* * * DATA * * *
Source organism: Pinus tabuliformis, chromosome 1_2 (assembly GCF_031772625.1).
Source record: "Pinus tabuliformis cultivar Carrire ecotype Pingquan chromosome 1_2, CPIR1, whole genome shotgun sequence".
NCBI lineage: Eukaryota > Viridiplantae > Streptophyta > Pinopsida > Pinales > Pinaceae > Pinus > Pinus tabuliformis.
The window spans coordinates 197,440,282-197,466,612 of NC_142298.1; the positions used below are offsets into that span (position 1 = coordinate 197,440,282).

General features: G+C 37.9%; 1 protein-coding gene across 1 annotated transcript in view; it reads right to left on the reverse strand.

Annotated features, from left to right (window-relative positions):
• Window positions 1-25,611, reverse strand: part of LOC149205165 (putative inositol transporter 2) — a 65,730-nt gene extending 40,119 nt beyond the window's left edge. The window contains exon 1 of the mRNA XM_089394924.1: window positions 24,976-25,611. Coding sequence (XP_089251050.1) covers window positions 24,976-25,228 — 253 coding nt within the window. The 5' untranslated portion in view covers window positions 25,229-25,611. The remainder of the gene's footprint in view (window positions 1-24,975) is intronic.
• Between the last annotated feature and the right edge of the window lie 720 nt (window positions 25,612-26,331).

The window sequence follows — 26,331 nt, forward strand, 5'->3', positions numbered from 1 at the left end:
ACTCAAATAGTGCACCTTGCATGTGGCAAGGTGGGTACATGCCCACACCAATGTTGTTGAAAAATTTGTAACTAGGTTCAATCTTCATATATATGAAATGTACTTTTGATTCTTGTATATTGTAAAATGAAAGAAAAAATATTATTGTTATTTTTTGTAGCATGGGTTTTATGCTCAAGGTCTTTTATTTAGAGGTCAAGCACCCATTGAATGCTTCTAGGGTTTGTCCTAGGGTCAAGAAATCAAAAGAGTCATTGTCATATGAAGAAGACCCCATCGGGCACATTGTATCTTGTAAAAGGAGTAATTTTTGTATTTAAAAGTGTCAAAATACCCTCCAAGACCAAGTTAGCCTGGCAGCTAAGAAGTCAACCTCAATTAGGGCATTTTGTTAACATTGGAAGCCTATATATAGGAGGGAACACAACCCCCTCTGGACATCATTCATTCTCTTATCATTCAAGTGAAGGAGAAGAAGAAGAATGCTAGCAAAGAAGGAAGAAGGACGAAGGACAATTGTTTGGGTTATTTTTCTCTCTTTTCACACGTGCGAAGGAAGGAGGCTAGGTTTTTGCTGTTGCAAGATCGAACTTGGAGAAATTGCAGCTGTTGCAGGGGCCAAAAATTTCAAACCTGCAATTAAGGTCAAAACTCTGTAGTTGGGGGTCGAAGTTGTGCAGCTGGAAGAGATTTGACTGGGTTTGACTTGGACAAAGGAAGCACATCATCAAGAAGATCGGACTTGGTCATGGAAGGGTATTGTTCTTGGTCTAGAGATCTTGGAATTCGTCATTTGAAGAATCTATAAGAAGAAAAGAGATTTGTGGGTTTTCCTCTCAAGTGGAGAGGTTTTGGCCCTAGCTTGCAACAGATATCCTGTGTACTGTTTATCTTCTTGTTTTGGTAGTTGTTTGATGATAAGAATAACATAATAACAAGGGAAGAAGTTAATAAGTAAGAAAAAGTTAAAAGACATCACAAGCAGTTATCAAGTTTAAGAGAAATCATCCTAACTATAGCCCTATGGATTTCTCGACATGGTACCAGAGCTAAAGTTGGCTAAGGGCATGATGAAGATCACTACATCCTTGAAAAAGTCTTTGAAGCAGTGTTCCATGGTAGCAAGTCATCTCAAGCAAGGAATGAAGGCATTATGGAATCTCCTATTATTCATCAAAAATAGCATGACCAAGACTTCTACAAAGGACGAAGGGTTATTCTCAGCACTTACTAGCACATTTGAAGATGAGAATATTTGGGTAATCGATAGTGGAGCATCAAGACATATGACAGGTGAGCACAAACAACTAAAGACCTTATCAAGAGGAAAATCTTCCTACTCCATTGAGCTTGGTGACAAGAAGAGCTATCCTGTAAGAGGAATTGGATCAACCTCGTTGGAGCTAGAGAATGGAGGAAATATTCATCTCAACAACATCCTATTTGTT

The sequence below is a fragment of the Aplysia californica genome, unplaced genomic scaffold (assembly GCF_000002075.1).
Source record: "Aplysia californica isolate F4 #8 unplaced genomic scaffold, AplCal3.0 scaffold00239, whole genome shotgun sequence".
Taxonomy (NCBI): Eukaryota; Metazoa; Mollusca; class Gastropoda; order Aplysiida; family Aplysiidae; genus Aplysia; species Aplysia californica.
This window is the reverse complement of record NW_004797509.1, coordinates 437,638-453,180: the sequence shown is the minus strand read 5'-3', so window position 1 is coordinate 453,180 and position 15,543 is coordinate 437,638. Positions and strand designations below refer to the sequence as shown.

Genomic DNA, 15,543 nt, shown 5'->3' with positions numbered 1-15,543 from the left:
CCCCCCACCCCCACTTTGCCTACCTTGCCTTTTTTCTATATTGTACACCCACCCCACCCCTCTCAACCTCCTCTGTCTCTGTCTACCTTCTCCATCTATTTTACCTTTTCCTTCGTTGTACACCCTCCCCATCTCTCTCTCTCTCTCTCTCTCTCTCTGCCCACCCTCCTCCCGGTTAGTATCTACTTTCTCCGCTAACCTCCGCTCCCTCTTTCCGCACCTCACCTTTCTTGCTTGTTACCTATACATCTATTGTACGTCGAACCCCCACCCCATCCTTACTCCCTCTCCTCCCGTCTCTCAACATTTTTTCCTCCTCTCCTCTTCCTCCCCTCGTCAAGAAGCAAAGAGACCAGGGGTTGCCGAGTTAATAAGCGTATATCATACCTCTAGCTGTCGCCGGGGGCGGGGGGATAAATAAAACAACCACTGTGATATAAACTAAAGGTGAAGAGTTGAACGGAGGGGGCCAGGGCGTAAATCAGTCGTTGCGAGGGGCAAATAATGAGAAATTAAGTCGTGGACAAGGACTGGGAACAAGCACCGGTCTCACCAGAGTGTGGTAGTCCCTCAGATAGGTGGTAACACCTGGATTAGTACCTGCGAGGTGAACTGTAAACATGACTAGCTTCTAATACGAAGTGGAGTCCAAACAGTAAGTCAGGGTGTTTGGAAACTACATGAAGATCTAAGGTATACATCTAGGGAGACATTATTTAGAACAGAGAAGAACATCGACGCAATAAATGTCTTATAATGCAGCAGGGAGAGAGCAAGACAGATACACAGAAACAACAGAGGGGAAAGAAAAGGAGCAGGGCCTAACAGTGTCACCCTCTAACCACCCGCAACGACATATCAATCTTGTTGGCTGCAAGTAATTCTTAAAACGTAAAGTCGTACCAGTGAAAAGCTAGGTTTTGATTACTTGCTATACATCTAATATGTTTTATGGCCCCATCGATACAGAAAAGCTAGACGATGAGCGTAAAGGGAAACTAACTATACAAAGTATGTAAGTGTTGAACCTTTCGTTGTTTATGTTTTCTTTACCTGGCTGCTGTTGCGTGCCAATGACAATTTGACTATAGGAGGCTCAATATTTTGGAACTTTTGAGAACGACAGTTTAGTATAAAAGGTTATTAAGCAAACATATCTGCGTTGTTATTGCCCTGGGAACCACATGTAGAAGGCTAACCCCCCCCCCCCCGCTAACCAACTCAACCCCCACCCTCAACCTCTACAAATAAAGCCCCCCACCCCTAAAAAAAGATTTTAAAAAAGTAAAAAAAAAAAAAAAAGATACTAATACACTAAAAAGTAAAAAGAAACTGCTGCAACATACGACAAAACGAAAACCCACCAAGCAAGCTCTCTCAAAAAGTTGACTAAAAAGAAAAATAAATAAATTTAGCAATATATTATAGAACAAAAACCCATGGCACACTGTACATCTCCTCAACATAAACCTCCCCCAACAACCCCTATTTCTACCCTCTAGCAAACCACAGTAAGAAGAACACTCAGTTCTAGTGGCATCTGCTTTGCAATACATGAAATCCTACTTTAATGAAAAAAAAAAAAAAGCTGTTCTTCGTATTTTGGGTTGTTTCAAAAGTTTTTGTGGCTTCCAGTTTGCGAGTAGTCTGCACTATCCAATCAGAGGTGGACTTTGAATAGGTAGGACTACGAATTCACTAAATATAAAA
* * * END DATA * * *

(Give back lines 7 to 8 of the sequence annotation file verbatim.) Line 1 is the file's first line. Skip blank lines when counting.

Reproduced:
• Window positions 1-25,611, reverse strand: part of LOC149205165 (putative inositol transporter 2) — a 65,730-nt gene extending 40,119 nt beyond the window's left edge. The window contains exon 1 of the mRNA XM_089394924.1: window positions 24,976-25,611. Coding sequence (XP_089251050.1) covers window positions 24,976-25,228 — 253 coding nt within the window. The 5' untranslated portion in view covers window positions 25,229-25,611. The remainder of the gene's footprint in view (window positions 1-24,975) is intronic.
• Between the last annotated feature and the right edge of the window lie 720 nt (window positions 25,612-26,331).